Impartial Chess


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Ichess 1: King, K           

The first video deals with the simplest ichess game, a king. We begin by showing a game actually played by two students. We then analyze the game. The viewer is led to discover how the locations on the board can be partitioned into those from which the previous player can win, as contrasted from those from which the next player can win.


In this video, we deal with a knight. This game is somewhat more complicated than the king, but we again lead the viewer through a complete analysis.


This video considers the sum of two such games in which each handicapped chessman occupies his own separate board. This leads to the insight that a win on each board separately ensures overall victory. This is later seen as an illustration of the fact that zero can be viewed as a mathematical abstraction, which still satisfies the familiar equation, 0 + 0 = 0.


This video introduces the baby rook, a piece whose location and handicaps allow him to move in only one direction. By playing the sum of the baby rook with another piece, the bishop, we discover a concept now called Grundy number after its discoverer, P. M. Grundy. The investigation of its properties leads to a formula for computing it.


When this formula is applied recursively to the lone King, we find two dimensional tables whose values reveal patterns which are periodic. This table provides the winning strategy for the game which is the sum of the King and the baby rook.


The computations of the the Knight's Grundy table turn out to be somewhat more subtle and complicated than the King's. It involves considerable drill, but is motivated by the goal of finding the winning strategy to the game which is the sum of the knight and the baby rook. Some viewers may choose to accept the result of these calculations without checking all of the details.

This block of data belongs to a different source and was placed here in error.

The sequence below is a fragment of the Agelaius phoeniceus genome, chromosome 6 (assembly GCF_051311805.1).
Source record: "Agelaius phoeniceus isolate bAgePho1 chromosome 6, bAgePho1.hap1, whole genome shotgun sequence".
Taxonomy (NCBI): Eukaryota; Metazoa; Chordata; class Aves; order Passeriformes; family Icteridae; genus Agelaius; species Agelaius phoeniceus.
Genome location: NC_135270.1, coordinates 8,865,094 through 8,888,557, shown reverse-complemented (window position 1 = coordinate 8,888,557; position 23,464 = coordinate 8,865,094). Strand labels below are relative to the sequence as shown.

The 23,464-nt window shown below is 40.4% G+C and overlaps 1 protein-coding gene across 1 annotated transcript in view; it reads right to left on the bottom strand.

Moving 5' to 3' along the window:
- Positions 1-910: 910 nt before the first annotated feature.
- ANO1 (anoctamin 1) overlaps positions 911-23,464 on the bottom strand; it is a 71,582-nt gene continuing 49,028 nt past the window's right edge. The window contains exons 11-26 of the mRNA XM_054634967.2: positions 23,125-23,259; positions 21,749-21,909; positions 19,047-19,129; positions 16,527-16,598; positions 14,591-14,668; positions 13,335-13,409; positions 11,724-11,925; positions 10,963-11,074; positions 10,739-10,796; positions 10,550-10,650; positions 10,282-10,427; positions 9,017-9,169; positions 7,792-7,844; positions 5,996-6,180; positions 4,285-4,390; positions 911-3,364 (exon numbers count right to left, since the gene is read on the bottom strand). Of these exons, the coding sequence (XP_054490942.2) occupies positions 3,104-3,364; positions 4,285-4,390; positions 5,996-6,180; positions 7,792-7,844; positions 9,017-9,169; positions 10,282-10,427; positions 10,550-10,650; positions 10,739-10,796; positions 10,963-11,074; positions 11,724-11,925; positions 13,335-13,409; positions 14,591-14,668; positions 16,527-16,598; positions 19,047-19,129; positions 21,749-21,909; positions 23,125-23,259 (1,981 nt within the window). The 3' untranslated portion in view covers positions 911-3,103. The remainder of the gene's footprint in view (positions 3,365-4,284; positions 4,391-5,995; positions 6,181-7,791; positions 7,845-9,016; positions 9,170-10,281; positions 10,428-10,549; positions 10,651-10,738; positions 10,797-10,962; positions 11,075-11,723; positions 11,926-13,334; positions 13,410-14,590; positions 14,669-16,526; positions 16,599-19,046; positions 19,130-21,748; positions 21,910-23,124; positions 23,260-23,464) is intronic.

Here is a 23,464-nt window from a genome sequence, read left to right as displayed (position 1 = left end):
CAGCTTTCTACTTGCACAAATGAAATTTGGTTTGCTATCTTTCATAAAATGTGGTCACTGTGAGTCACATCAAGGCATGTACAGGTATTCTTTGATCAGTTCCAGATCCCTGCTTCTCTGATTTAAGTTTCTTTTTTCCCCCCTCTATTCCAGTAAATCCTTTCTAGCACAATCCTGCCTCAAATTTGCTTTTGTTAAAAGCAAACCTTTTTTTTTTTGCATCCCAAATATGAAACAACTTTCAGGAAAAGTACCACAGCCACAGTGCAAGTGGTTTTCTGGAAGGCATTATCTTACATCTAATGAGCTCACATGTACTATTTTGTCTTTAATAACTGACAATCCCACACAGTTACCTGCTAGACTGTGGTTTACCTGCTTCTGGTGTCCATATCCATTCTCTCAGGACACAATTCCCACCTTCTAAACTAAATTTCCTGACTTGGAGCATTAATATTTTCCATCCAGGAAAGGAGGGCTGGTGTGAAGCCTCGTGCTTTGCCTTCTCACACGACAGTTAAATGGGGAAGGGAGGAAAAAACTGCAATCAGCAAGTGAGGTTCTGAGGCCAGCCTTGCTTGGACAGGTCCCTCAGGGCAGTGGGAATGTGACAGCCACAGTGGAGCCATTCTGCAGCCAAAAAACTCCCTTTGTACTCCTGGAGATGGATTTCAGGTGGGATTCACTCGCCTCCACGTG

Ichess 7: K + N Revisited

We are now able to analyze all possible positions in K+N, including those which occurred in the students' game shown in Ichess 3. As in Ichess 4, we discover that the winning strategy when playing the sum of two impartial games is to move to a position which matches their Grundy numbers.


In this video we compute R[x,y], the Grundy table for the grownup rook. At first glance, it might appear more complicated than either K{x,y] or N[x,y]


A close examination of the rook's Grundy table leads us to the binary representation of numbers, and then to the simple formula first discovered by Charles Bouton in 1901.


We find how Bouton's theorem solves the sum of any number of independent green chessmen, as well as the solution of the popular 19th century game called NIM.




This video presents a collection of ichess problems, with a wide range of difficulties. Like real world problems, the difficulty of any problem might not be apparent until one starts working on it. Some problems have elegant solutions, but some might not.



This video presents solutions to the problems involving a single lone chessman.


When multiple green chessmen occupy the same board, complications arise because some of their moves may be blocked by other chessmen. Yet, in some interesting cases, the problem can be decomposed in such a way that these complications are greatly reduced or eliminated.


This video provides a complete analysis of how the Grundy number for a lone knight near the Northern or Eastern edge of a rectangular board may differ from the Grundy number on an infinite quarter-plane. The lesson shows that some simply stated problems need not have simply stated solutions.